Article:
So this cycling noob just got baptized with urine by the Cycling Gods.


Rode with my son and wife this morning. On his first ride yesterday, he almost puked. My fault. I made him finish his cereal before we headed out. Much to his credit, he said he would try again today, but only right after waking and on an empty stomach. So that’s what we did this morning and we even rode on past our usual halfway mark. What a trooper. Very proud. My wife also saw some real improvement today.

Got home. We had breakfast. But now it was time to make sure my daughter got some exercise. So we all headed out for a very short hike with the dog.

After lunch and a nap, I wanted to get in a real workout. So I headed out again to cycle by myself. My time was terrible but I felt really good on the mountain.

And this beer now is really hitting the spot.


I went to a park but no bikes so rode around. I have no clue how you guys bike so many km though (and done fast) :sob: mine is barely 1/4 of what you guys ride.


If you’re caught out in it, finish your ride. When you get home, make sure to attend to your bike!

No.2 Dad :laughing:

Take it day by day! If you are just starting out, if you can, add 5-10kms each time you go out. Soon you’ll be doing these distances as your warm up.


I participated in the Rapha Ambitious for Autism charity ride this weekend and logged more kms on my trainer than I would prefer.

Ambitious 220 is just around the corner, riders all over the world will be riding 354km / 220 miles this weekend raising funds and awareness about the Autism Spectrum. Visit the link in our profile to find out how you can support our fundraising effort in Taiwan alongside the Foundation For Autistic Children And Adults in Taiwan (FACT).

In spite of the pandemic, we will ride strong together indoors, virtually on Zwift connected by a common cause. On Saturday, 26 June, Rapha Taiwan’s Deputy Store Manager, Tsai Hsi Chun will take on a 440km Zwift ride with 4,000m elevation.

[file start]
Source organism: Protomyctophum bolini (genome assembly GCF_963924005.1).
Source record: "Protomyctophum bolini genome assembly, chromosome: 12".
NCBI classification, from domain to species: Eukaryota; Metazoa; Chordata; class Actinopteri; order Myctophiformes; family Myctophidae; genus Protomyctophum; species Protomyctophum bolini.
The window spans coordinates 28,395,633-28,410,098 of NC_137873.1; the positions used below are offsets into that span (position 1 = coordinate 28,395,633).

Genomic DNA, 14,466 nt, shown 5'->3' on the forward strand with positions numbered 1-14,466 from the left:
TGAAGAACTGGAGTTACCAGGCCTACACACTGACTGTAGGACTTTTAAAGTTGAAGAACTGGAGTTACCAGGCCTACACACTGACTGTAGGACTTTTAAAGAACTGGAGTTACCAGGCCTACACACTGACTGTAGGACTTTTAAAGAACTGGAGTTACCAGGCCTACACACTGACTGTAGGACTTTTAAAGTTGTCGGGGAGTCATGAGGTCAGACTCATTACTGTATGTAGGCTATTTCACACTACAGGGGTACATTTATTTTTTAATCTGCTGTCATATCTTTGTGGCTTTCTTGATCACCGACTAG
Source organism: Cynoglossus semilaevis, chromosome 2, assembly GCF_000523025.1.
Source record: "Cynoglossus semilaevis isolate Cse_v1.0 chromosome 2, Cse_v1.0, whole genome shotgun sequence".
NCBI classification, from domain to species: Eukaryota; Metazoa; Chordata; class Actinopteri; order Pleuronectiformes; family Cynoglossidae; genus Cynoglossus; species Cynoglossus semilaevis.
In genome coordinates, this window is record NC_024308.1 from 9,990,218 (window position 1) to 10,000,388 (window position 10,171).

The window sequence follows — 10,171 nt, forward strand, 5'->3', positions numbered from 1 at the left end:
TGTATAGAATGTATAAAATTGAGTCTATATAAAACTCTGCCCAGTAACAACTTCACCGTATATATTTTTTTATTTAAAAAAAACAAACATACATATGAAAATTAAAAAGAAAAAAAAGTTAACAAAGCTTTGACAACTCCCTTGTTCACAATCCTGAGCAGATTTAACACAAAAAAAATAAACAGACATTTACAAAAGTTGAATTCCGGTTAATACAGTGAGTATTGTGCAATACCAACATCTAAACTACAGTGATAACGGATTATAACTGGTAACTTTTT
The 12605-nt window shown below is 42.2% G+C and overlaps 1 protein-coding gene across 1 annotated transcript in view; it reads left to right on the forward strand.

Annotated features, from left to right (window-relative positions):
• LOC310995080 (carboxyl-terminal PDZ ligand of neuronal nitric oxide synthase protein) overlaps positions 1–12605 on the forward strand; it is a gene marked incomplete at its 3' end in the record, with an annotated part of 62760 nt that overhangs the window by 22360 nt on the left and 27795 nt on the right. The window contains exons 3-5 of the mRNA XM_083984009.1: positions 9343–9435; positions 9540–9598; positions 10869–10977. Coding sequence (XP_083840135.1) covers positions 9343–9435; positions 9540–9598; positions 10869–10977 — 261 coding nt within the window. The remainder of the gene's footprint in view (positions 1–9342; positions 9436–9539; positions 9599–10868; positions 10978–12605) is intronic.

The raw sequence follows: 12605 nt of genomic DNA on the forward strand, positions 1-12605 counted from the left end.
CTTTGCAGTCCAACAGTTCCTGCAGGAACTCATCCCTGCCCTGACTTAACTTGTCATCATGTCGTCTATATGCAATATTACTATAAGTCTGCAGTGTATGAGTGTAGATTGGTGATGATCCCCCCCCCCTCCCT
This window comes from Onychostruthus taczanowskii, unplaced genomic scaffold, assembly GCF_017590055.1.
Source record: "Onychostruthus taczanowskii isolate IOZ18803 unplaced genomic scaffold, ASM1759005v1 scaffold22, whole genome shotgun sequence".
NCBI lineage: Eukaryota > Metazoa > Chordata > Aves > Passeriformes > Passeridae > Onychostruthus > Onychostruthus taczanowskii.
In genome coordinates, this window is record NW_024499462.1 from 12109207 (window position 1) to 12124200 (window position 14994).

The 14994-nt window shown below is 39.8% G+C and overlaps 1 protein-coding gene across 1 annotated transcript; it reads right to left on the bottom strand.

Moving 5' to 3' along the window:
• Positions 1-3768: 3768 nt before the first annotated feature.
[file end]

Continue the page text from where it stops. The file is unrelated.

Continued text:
His amazing feat will be broadcast on FB live and updates will be shared here. We’d love for you to join him, simply follow his Zwift account: CG (AMBITIOUS220 )[RCCTPE] and give him your encouragement!

First day, I completed the meet up route/distance…in agony. I was completely useless for the rest of the day. Do not do this if you have to take care of the kid or spend time with the SO. Mine wasn’t happy I was up at the crack of dawn spinning away until noon.

Day two, I was wondering what my life had come to to want to do another 5-6 hour day in the saddle. Below is a picture of my digital ass. I hopped off 30km from the finish as I had some things to take care of.


Well done.

BTW, Zwift uses Taiwan flags? Good on them.


Yeap. None of that Taiwan, Province of China stuff. Just “Taiwan”.

I know the Zwift Operations Manager here in Taiwan. I have to say he’s probably had a part in making that option happen.


Some real ATB today on field hiking paths even crossed a river on step stones.


I now know what it feels like to be my cycling friends in the EU/US for the past 1.5 years. Being stuck inside and then seeing my friends posting pics of their rides in the sun and clear blue skies.


What’s the best free ride tracking app for Android.
My band had a little accident and I cannot justify buying a new one until I’m freaking working again.

September if I’m lucky.,:flushed:


Seriously, I appreciate the heart but what I want is a genuinely free/open source app.

Three I tried just want money…
There was one I enjoyed before the band but I forgot it.
Think it started with an m

OK I shall refrain until I return to Taipei.

Enjoy whatever cycling you can Guys until the covid nightmare has left us all.

Noooo, please keep posting :wink:. If I can’t ride, someone else should!



Given the current “lock down” in Taiwan, I thought it would be good to share some cycling perspectives from outside Taipei/Taiwan. Every country/city has different cycling, here are my perspectives on New York City, after having cycled in Taipei/surrounding areas…I’m sure others have different perspectives on other cities/countries…

NYC (Manhattan)

  • A lot of cycling shops, lots of options on purchasing bike parts etc.
  • Recently (past year or so) a significant increase in bike paths
  • Great cycling culture, very friendly and easy to join cycling groups/teams
  • Good investments by the city in cycling infrastructure - recently more and more bike paths
  • Not a lot of hills - it’s all flat…and the bump (hill) in Central Park really doesn’t count…looking forward to cycling Bear Mountain once it’s a bit cooler
  • Road quality is not very good (probably due to very cold Winters/very hot summers) - lots of gravel and quite a few pot holes
  • Traffic is much more aggressive than Taipei - need to be much more careful cycling on city streets vs. Taipei

Both are fun places to cycle, just different, though I am looking forward to returning to cycling in Taipei/Taiwan (pics are from Riverside bike paths on the West side of Manhattan). BTW, I “hug my bike”…